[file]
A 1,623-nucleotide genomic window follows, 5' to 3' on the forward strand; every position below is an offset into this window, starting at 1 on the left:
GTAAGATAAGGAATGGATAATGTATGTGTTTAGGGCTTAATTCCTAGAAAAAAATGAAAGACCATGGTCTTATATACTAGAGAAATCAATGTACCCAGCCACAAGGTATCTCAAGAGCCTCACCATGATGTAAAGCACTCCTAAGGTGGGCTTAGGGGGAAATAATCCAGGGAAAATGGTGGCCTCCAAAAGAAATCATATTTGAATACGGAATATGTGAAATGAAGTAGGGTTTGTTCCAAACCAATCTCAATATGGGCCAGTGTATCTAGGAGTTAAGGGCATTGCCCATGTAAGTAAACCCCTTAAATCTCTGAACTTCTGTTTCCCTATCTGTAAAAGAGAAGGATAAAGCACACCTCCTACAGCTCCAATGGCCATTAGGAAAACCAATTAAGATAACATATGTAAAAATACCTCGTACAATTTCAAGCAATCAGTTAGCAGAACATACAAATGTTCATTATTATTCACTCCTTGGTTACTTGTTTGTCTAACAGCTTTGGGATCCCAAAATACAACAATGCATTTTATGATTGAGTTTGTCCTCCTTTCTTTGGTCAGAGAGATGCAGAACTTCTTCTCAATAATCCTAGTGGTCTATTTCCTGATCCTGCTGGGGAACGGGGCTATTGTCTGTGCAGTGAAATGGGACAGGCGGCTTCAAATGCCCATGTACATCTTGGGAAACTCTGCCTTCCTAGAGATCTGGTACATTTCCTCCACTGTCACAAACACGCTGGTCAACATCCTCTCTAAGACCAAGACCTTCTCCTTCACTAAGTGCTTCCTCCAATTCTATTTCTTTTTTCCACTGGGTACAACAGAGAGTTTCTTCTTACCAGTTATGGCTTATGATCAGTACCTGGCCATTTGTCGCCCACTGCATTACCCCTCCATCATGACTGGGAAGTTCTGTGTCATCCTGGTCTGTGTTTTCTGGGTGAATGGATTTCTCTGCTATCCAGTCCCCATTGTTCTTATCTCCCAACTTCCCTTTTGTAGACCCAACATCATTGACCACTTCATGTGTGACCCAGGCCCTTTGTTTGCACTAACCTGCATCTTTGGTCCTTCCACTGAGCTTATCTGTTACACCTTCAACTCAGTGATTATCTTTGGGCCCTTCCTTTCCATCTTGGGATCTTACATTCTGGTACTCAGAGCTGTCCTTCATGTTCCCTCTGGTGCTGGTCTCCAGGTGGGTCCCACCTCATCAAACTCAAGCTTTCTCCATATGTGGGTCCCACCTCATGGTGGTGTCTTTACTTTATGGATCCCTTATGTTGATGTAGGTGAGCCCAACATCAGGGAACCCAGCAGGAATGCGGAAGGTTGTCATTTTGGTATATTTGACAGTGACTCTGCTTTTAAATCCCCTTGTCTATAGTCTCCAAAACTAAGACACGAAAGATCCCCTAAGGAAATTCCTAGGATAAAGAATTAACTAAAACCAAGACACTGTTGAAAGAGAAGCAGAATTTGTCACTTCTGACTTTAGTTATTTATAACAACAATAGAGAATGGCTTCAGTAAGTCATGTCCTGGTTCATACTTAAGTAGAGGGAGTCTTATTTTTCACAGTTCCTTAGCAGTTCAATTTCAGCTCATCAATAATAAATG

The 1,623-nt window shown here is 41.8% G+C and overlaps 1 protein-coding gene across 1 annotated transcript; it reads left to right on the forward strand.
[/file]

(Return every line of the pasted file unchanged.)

A 1,623-nucleotide genomic window follows, 5' to 3' on the forward strand; every position below is an offset into this window, starting at 1 on the left:
GTAAGATAAGGAATGGATAATGTATGTGTTTAGGGCTTAATTCCTAGAAAAAAATGAAAGACCATGGTCTTATATACTAGAGAAATCAATGTACCCAGCCACAAGGTATCTCAAGAGCCTCACCATGATGTAAAGCACTCCTAAGGTGGGCTTAGGGGGAAATAATCCAGGGAAAATGGTGGCCTCCAAAAGAAATCATATTTGAATACGGAATATGTGAAATGAAGTAGGGTTTGTTCCAAACCAATCTCAATATGGGCCAGTGTATCTAGGAGTTAAGGGCATTGCCCATGTAAGTAAACCCCTTAAATCTCTGAACTTCTGTTTCCCTATCTGTAAAAGAGAAGGATAAAGCACACCTCCTACAGCTCCAATGGCCATTAGGAAAACCAATTAAGATAACATATGTAAAAATACCTCGTACAATTTCAAGCAATCAGTTAGCAGAACATACAAATGTTCATTATTATTCACTCCTTGGTTACTTGTTTGTCTAACAGCTTTGGGATCCCAAAATACAACAATGCATTTTATGATTGAGTTTGTCCTCCTTTCTTTGGTCAGAGAGATGCAGAACTTCTTCTCAATAATCCTAGTGGTCTATTTCCTGATCCTGCTGGGGAACGGGGCTATTGTCTGTGCAGTGAAATGGGACAGGCGGCTTCAAATGCCCATGTACATCTTGGGAAACTCTGCCTTCCTAGAGATCTGGTACATTTCCTCCACTGTCACAAACACGCTGGTCAACATCCTCTCTAAGACCAAGACCTTCTCCTTCACTAAGTGCTTCCTCCAATTCTATTTCTTTTTTCCACTGGGTACAACAGAGAGTTTCTTCTTACCAGTTATGGCTTATGATCAGTACCTGGCCATTTGTCGCCCACTGCATTACCCCTCCATCATGACTGGGAAGTTCTGTGTCATCCTGGTCTGTGTTTTCTGGGTGAATGGATTTCTCTGCTATCCAGTCCCCATTGTTCTTATCTCCCAACTTCCCTTTTGTAGACCCAACATCATTGACCACTTCATGTGTGACCCAGGCCCTTTGTTTGCACTAACCTGCATCTTTGGTCCTTCCACTGAGCTTATCTGTTACACCTTCAACTCAGTGATTATCTTTGGGCCCTTCCTTTCCATCTTGGGATCTTACATTCTGGTACTCAGAGCTGTCCTTCATGTTCCCTCTGGTGCTGGTCTCCAGGTGGGTCCCACCTCATCAAACTCAAGCTTTCTCCATATGTGGGTCCCACCTCATGGTGGTGTCTTTACTTTATGGATCCCTTATGTTGATGTAGGTGAGCCCAACATCAGGGAACCCAGCAGGAATGCGGAAGGTTGTCATTTTGGTATATTTGACAGTGACTCTGCTTTTAAATCCCCTTGTCTATAGTCTCCAAAACTAAGACACGAAAGATCCCCTAAGGAAATTCCTAGGATAAAGAATTAACTAAAACCAAGACACTGTTGAAAGAGAAGCAGAATTTGTCACTTCTGACTTTAGTTATTTATAACAACAATAGAGAATGGCTTCAGTAAGTCATGTCCTGGTTCATACTTAAGTAGAGGGAGTCTTATTTTTCACAGTTCCTTAGCAGTTCAATTTCAGCTCATCAATAATAAATG

The 1,623-nt window shown here is 41.8% G+C and overlaps 1 protein-coding gene across 1 annotated transcript; it reads left to right on the forward strand.